Økning i løst naturlig organisk materiale i Tsjekkiske drikkevannskilder (DWARF)
Increasing levels of Dissolved Organic Matter (DOM) is a large challenge for Drinking Water Treatment Plants. Surface water is the source of more than 50% of drinking water in the Czech Republic. In the region of South Bohemia surface water supports drinking water for more than 350 thousand people from the reservoirs (Římov, Husinec, Jordán) and Otava River. Catchments of these sources will be characterized with respect to the sources of DOM and their temporal and spatial variability resulting in a map of DOM sources with future predictions. A methodology for outflow control in reservoirs to minimize the effect of flood events with high DOM levels will be developed. A cooperation among basin authorities, drinking water producers, and Czech and Norway research partners will be established.
Concentrations of dissolved organic matter (DOM) is increasing in surface waters and the water is becoming more coloured (browning). This poses large challenges for drinking water treatment plants (DWTP) using surface water as raw water sources. This project is building on insights gained from a previous Nordic project (NOMiNOR) (Eikebrokk et al. 2014) on browning of waters and its impact on water treatment. The project applies those insights to a case study in the Czech Republic and at the same time contextualizes and enhances our knowledge on the topic.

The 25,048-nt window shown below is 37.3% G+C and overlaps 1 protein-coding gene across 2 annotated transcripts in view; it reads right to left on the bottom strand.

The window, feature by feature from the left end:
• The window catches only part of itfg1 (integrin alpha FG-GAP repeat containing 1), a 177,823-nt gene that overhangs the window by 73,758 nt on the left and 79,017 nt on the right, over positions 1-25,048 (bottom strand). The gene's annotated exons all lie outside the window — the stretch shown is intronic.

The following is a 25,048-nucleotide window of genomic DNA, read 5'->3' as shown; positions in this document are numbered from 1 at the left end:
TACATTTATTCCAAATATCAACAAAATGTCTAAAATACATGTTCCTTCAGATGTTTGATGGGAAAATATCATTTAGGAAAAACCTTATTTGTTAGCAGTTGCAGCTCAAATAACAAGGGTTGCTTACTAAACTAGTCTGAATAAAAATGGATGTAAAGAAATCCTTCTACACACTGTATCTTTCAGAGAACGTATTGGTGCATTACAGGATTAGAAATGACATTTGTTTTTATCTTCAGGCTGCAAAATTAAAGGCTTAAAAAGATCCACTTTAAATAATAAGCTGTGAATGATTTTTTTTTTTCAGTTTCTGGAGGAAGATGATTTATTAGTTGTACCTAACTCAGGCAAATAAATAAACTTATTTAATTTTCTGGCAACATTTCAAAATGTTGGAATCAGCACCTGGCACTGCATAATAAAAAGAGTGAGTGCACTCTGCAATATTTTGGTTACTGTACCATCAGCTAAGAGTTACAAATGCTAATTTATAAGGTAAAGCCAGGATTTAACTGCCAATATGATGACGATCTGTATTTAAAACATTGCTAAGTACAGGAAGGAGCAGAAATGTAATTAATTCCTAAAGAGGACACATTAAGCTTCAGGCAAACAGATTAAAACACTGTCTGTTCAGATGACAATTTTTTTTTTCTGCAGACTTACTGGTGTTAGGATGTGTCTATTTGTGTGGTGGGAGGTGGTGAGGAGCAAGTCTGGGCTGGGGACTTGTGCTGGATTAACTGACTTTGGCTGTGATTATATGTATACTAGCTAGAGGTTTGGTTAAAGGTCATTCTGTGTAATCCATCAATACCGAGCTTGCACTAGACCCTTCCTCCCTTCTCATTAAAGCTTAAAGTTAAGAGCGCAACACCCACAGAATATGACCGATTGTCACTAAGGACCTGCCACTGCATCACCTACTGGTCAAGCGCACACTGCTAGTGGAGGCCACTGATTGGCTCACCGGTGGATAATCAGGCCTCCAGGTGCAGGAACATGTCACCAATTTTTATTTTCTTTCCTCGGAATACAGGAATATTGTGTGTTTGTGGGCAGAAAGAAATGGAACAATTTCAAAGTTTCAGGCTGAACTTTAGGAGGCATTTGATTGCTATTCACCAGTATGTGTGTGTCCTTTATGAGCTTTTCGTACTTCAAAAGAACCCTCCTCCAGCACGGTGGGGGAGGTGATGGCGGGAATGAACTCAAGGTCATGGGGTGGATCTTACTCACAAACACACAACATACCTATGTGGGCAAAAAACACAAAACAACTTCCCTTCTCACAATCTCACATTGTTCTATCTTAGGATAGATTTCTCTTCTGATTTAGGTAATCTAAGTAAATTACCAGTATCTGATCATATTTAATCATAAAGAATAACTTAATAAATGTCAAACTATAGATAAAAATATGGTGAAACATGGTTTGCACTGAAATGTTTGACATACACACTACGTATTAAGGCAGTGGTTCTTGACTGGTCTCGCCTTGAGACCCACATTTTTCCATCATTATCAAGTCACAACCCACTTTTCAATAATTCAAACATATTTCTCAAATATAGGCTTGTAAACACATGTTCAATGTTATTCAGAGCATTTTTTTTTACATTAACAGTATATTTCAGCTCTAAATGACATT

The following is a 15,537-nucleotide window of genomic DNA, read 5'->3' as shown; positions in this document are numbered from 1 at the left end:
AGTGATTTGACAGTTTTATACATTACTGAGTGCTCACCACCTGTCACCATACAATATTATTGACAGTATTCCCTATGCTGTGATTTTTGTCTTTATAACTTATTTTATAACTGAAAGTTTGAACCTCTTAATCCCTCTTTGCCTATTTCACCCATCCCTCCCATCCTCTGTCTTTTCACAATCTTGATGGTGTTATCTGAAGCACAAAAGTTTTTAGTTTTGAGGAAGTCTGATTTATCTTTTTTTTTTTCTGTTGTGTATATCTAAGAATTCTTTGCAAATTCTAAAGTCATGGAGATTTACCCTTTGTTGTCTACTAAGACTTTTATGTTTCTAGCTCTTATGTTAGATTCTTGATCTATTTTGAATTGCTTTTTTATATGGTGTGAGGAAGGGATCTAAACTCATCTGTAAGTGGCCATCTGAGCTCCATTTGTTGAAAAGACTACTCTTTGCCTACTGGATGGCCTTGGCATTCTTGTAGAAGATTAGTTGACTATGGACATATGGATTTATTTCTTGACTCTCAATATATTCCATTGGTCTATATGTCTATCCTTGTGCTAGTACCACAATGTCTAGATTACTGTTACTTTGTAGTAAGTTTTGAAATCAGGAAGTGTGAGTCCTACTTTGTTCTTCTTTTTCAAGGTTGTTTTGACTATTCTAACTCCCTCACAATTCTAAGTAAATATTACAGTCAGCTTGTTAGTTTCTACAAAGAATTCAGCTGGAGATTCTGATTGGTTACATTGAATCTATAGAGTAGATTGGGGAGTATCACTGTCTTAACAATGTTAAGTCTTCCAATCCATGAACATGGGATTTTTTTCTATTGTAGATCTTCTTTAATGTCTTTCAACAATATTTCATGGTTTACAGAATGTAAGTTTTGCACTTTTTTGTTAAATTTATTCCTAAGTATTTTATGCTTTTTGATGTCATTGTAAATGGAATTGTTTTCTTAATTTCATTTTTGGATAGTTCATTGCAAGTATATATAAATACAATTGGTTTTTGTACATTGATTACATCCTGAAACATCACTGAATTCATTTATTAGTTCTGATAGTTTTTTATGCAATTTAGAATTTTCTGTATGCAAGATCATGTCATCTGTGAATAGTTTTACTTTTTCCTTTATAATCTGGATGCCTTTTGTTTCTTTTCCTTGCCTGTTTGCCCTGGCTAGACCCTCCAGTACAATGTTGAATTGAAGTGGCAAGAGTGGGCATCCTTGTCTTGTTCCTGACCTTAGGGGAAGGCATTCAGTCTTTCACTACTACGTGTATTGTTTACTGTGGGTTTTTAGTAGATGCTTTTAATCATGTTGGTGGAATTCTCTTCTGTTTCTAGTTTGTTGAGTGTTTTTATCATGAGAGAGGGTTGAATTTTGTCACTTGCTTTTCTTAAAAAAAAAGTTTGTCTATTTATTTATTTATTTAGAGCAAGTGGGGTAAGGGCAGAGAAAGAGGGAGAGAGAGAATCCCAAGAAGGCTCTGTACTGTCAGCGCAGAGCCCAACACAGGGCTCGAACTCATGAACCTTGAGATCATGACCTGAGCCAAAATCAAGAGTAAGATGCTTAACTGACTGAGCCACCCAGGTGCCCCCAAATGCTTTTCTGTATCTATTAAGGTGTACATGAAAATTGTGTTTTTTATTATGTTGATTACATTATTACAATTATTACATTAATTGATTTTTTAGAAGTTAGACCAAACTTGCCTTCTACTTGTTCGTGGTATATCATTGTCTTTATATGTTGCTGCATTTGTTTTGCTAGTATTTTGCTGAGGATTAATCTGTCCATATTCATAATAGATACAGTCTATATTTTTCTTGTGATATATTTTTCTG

Thus, the two main objectives of the DWARF project are to:
1) Strengthen the conceptual understanding of the link between governing factors on the amount and characteristics of DOM in raw water sources for drinking water plants, and
2) Increase levels of knowledge and competence on DOM treatability, optimum DOM removal in water treatment, and DOM control during water treatment and distribution.
To achieve these objectives, we need to unravel the concurrent governing factors for temporal and spatial differences between the amount and physicochemical characteristics of the raw water. This will be achieved through multivariate statistical analysis comparing climate and catchment information with data of water chemistry and DOM characteristics from monitoring and comprehensive characterization of raw and treated water samples. Main catchment characteristics are vegetation, land use, geology, and soil type/morphology. Raw water samples from surface waters used for preparation of drinking water will be collected during winter, spring, summer, and autumn periods, as well as during episodes of different flow regimes.